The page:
There is only one model that is based on the physics of Earth’s atmosphere and oceans. The other 9 are all based on fairy tales. The Chinese FGOALS looks good but looking under the hood shows it manages the physically impossible.

Reply to  RickWill
February 12, 2021 6:41 pm

Can we require these modelers to forecast outcomes in ten, twenty, and perhaps end of century. It would be beneficial to know if the climate was changing in the forecast trajectory. I don’t want to be dead when the world finds out it has been subjected to the greatest scientific fraud ever.

Reply to  Mohatdebos
February 12, 2021 7:09 pm

The Global Average Surface Temperature is a meaningless number but, since we are playing the silly game, it would be good if we could all to agree on the current meaningless number. This small number of models give 14C to 16.4C to choose from. GHCN was indicating 14.8C in 2019 but it will be around 14.3C in 2021 – could even be less than 14C average for 2021..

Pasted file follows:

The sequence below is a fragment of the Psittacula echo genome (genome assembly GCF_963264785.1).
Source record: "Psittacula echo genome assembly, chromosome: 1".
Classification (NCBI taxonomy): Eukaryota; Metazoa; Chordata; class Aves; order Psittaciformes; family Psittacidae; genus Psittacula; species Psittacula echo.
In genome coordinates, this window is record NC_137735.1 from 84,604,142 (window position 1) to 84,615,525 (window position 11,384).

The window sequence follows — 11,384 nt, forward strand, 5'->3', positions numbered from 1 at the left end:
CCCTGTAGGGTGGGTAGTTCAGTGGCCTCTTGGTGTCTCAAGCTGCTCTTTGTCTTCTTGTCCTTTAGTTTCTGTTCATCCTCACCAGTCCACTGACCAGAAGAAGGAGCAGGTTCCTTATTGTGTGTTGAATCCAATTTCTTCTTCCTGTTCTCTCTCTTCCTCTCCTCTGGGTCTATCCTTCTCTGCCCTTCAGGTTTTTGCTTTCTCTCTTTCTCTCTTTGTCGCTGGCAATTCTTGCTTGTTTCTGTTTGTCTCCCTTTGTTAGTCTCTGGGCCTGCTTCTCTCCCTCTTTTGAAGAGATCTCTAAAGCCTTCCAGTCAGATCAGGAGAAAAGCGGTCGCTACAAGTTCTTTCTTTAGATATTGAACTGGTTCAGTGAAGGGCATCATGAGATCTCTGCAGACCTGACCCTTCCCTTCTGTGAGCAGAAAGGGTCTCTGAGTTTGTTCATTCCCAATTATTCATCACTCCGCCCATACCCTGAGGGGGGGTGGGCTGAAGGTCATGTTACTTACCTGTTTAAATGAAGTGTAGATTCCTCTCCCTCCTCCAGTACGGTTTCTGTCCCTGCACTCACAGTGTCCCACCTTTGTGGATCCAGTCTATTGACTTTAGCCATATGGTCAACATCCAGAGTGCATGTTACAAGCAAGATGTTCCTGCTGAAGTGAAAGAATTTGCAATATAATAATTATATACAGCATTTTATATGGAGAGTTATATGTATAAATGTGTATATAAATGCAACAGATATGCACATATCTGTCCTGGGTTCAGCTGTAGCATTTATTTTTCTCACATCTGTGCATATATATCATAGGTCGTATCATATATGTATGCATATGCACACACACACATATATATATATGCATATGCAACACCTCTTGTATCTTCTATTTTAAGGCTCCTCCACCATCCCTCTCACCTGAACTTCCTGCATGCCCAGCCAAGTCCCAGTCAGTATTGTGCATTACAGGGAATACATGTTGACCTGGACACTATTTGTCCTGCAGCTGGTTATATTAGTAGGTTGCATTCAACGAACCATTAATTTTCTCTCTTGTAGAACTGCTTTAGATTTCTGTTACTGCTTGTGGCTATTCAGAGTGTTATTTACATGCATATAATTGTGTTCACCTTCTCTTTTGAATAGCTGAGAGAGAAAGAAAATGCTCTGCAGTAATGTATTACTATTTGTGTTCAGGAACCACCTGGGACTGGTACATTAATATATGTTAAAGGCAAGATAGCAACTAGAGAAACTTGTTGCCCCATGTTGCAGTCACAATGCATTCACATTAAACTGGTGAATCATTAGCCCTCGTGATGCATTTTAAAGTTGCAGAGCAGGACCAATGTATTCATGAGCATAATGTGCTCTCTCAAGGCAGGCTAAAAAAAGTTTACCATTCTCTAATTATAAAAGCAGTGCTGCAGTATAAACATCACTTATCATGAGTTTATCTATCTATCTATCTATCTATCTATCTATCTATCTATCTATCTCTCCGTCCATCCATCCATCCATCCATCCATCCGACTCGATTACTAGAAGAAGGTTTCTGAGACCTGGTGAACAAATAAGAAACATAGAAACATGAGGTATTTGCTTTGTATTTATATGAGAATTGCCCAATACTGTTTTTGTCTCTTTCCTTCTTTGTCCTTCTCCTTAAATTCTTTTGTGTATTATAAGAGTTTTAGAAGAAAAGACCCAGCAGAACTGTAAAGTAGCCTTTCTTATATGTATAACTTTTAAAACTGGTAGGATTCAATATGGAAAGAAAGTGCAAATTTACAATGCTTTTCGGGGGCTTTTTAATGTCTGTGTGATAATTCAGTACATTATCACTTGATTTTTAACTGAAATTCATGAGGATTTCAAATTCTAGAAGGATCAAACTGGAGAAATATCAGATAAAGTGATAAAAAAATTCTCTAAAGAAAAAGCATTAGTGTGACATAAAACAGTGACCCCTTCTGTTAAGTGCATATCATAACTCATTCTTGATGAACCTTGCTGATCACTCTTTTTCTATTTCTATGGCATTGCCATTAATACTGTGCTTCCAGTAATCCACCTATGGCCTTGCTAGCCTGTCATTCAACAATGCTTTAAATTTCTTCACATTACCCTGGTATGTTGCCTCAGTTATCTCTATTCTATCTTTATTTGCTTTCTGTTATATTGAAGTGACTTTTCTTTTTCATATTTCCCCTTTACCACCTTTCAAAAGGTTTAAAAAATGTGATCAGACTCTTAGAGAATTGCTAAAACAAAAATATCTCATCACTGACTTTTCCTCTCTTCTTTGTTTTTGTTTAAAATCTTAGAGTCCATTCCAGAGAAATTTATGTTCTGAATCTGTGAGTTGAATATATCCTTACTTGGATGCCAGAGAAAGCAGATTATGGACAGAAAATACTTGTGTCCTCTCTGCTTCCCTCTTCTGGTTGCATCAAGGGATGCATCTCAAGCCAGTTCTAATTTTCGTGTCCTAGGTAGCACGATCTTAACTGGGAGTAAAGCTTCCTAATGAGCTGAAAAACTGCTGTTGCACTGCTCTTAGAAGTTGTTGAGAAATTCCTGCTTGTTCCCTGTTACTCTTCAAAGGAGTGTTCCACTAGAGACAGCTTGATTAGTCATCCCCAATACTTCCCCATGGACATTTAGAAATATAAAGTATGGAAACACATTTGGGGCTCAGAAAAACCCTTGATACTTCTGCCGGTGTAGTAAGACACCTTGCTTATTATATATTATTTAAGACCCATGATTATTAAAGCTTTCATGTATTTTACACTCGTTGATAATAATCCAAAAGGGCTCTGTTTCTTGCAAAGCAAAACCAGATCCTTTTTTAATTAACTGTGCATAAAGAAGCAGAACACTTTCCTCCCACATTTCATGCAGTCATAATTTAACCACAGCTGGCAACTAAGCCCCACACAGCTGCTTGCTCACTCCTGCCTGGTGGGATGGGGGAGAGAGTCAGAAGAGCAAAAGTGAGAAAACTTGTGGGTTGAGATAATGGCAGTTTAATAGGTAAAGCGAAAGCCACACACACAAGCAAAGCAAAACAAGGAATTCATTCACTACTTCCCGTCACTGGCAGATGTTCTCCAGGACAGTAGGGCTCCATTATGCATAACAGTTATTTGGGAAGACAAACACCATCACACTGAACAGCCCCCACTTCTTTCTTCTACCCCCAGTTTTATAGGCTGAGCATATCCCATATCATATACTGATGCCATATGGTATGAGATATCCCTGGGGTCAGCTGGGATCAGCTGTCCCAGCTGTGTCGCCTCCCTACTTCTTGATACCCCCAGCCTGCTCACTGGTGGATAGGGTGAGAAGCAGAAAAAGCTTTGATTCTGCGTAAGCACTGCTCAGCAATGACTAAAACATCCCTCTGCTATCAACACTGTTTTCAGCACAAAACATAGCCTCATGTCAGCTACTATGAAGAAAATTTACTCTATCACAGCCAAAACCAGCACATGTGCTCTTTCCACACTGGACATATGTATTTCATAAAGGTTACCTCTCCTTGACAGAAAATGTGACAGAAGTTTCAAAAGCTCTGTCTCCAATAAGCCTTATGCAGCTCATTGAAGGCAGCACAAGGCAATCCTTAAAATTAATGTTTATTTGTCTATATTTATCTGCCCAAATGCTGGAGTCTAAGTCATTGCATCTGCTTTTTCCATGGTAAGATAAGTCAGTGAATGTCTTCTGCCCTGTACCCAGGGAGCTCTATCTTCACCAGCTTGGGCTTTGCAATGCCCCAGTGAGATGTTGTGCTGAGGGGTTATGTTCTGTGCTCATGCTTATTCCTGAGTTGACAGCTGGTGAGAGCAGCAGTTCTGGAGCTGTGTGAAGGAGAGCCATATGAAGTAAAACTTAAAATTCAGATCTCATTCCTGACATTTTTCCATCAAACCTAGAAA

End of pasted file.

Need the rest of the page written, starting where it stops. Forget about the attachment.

It would also be useful to know the meaningless number that results in a slow poached planet. It has to be more than 16.4C but is 17C, 18C or even 20C? There needs to be agreement on an answer to these silly questions.

Reply to  Mohatdebos
February 12, 2021 8:38 pm

“I don’t want to be dead when the world finds out it has been subjected to the greatest scientific fraud ever.”


Get bloated from too much popcorn ! 🙂

Reply to  RickWill
February 12, 2021 8:36 pm

Seriously, Rick..

Calling GHCN “measured”, is tending the truth rather a lot !!

It was once measured, but then tortured, in-filled, “adjusted”, homogenised, …